Empirically supported psychological treatments for adult acute stress disorder and posttraumatic stress disorder: a review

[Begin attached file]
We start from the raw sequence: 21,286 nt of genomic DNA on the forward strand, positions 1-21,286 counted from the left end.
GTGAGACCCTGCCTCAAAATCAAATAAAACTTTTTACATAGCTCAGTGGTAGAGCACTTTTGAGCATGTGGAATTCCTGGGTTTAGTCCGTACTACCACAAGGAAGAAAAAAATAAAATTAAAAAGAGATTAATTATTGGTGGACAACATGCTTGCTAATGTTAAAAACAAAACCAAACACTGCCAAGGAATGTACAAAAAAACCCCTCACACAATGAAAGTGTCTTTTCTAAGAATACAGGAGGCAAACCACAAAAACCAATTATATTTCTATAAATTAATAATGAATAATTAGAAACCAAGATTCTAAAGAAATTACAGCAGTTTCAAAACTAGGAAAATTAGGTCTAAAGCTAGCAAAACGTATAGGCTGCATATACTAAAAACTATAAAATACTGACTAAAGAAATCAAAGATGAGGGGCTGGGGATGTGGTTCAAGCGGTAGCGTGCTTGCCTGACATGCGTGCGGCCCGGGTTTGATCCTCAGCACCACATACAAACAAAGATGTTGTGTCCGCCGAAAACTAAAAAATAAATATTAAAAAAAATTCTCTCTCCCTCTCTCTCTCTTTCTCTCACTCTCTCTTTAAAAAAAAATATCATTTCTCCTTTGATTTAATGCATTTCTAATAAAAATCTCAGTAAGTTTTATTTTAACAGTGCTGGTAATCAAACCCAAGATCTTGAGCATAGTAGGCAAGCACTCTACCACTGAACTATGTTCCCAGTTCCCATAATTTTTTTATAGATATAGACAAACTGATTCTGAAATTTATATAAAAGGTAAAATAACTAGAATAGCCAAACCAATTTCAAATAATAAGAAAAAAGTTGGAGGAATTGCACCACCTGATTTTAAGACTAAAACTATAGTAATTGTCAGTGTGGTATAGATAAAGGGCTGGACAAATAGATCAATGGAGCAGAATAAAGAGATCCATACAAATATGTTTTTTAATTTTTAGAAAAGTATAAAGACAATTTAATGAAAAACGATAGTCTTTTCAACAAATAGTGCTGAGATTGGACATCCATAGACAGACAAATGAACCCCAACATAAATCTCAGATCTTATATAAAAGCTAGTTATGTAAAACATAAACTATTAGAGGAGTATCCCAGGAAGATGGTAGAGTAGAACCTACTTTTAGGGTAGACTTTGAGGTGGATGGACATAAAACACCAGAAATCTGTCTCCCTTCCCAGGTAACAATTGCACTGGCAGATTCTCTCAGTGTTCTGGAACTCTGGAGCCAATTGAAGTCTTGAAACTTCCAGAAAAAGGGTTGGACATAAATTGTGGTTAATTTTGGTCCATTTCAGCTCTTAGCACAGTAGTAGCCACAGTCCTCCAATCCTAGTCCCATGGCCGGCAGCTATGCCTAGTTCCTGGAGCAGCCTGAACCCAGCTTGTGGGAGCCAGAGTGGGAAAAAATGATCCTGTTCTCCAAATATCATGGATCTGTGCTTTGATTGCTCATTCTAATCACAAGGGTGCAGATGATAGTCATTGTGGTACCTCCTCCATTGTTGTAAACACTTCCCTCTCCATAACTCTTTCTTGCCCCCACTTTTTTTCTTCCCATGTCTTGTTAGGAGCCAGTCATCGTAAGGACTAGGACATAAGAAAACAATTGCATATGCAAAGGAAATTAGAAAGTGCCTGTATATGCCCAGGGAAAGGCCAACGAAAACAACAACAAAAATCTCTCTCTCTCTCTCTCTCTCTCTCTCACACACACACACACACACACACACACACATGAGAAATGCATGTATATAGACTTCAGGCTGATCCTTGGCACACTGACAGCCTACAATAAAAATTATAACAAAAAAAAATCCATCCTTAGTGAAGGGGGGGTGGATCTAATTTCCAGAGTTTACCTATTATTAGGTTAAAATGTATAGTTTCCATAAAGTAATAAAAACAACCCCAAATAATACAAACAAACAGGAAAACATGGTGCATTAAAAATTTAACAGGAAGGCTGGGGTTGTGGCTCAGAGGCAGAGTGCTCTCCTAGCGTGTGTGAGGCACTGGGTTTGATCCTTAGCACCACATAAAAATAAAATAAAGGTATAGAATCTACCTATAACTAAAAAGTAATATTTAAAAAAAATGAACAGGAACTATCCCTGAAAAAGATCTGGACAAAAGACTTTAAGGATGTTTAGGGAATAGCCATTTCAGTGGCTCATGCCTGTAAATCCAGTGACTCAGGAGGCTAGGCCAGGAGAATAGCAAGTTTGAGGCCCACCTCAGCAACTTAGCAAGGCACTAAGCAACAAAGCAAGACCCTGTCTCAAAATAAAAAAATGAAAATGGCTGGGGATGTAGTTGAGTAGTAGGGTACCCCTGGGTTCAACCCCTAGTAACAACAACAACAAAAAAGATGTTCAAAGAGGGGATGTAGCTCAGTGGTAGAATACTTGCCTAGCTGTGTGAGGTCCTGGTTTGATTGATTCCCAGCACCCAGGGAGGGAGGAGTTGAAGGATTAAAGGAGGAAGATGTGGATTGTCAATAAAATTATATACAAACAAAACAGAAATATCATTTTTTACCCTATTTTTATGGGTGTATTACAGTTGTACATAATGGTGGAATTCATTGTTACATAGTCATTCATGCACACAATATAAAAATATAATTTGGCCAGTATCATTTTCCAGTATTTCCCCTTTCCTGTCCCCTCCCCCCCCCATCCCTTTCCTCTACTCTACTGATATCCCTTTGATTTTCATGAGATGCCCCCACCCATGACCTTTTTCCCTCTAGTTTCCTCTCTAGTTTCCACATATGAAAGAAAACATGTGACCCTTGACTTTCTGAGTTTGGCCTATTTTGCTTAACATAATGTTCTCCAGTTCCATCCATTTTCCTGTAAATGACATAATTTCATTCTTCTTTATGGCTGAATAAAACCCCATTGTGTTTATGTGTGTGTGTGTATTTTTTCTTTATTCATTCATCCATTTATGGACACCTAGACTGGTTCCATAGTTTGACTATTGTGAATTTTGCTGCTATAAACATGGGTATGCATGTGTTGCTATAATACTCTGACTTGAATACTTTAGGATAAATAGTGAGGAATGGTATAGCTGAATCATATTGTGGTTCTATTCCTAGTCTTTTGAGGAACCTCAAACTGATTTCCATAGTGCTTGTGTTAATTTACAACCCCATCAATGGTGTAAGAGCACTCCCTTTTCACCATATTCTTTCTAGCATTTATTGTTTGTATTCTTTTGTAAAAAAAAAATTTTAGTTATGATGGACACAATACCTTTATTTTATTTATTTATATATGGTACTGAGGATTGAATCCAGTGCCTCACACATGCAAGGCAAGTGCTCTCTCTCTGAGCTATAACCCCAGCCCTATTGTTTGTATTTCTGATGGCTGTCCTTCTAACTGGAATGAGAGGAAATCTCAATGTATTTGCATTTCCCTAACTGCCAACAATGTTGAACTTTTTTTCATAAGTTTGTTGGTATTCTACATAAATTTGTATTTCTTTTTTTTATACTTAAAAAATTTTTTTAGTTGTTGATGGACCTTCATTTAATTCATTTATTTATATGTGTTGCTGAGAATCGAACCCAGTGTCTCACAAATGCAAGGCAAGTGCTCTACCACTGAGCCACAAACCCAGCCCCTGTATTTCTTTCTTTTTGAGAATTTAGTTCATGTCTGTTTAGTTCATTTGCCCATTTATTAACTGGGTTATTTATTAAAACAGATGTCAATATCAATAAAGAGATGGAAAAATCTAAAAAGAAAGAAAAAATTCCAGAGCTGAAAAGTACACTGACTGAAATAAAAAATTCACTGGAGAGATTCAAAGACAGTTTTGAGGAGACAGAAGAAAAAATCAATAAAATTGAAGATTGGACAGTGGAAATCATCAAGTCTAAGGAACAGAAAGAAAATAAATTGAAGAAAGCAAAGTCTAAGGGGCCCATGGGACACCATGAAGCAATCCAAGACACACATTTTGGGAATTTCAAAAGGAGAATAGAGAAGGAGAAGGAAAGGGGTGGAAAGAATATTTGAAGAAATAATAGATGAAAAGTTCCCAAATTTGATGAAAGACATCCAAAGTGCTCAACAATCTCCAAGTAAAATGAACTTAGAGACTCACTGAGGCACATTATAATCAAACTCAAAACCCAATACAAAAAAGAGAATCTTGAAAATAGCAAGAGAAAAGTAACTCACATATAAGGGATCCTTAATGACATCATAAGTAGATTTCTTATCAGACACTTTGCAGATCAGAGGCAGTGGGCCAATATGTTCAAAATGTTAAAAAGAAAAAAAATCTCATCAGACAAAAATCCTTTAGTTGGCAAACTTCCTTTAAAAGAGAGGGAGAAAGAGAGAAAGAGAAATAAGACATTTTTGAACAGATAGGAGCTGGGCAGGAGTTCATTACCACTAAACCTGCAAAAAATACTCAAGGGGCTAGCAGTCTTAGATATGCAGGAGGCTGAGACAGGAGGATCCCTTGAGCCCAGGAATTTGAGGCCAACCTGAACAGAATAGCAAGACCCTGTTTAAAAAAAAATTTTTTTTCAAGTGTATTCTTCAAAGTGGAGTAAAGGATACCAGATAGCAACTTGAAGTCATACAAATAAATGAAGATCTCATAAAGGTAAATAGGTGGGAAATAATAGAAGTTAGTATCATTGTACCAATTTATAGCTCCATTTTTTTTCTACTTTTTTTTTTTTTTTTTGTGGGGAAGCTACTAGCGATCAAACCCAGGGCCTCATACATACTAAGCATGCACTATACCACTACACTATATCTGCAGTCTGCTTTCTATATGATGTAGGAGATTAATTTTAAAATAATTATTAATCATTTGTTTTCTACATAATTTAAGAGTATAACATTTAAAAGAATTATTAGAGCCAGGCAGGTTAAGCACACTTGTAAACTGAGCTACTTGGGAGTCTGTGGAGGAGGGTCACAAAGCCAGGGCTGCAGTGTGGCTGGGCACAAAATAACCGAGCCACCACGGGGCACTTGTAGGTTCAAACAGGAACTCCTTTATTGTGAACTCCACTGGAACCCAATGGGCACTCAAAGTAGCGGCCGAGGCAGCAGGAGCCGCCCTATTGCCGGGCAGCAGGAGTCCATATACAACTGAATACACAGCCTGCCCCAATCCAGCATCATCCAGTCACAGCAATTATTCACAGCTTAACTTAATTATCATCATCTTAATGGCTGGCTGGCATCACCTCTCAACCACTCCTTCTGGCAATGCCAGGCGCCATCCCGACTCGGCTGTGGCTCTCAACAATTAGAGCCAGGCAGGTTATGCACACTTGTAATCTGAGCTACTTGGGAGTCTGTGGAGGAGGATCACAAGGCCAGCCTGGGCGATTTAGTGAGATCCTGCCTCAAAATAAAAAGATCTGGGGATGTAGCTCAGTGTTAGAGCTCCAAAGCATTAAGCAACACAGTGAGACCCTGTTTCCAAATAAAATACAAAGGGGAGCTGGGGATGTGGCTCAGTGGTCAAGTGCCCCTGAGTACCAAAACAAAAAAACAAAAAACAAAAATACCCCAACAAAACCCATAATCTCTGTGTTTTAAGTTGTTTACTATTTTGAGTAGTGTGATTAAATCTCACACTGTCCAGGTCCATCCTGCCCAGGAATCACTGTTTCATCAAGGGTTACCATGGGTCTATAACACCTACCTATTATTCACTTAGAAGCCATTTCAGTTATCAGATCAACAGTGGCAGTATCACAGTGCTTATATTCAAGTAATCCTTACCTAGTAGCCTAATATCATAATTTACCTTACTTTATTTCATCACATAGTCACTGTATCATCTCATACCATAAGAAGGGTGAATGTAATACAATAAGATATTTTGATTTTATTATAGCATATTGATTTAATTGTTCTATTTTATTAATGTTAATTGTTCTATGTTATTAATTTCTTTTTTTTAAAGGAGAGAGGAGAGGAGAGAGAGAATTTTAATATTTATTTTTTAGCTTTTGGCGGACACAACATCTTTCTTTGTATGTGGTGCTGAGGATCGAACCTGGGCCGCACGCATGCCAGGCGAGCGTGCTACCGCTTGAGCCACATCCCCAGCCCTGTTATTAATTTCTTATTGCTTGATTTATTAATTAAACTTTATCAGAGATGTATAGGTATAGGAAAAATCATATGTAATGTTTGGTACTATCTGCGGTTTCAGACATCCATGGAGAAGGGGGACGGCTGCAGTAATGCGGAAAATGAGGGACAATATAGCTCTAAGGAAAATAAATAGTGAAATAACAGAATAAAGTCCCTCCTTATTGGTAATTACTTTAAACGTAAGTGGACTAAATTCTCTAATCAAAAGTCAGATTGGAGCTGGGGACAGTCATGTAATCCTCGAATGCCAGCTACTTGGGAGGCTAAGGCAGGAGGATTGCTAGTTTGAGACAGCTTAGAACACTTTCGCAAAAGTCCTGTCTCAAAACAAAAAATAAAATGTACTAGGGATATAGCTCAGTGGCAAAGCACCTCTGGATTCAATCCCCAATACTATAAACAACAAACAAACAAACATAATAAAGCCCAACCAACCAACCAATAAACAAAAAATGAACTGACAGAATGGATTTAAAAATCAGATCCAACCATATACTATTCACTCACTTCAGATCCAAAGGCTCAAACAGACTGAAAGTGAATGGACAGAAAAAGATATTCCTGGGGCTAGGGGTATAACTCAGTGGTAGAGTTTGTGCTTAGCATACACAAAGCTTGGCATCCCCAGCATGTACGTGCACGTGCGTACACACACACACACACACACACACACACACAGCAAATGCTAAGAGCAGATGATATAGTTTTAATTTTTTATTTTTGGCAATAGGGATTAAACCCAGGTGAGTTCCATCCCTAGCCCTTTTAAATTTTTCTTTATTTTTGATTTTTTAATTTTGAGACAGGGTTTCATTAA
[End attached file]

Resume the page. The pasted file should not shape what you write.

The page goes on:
Background: Acute stress disorder (ASD) predicts the development of posttraumatic stress disorder (PTSD), which in some sufferers can persist for years and lead to significant disability. We carried out a review of randomized controlled trials to give an update on which psychological treatments are empirically supported for these disorders, and used the criteria set out by Chambless and Hollon [1998: J Consult Clin Psychol 66:7–18] to draw conclusions about efficacy, first irrespective of trauma type and second with regard to particular populations. Methods: The PsycINFO and PubMed databases were searched electronically to identify suitable articles published up to the end of 2008. Fifty-seven studies satisfied our inclusion criteria. Results: Looking at the literature undifferentiated by trauma type, there was evidence that trauma-focused cognitive behavioral therapy (CBT) and eye movement desensitization and reprocessing (EMDR) are efficacious and specific for PTSD, stress inoculation training, hypnotherapy, interpersonal psychotherapy, and psychodynamic therapy are possibly efficacious for PTSD and trauma-focused CBT is possibly efficacious for ASD. Not one of these treatments has been tested with the full range of trauma groups, though there is evidence that trauma-focused CBT is established in efficacy for assault- and road traffic accident-related PTSD. Conclusions: Trauma-focused CBT and to a lesser extent EMDR (due to fewer studies having been conducted and many having had a mixed trauma sample) are the psychological treatments of choice for PTSD, but further research of these and other therapies with different populations is needed. Depression and Anxiety, 2009. © 2009 Wiley-Liss, Inc.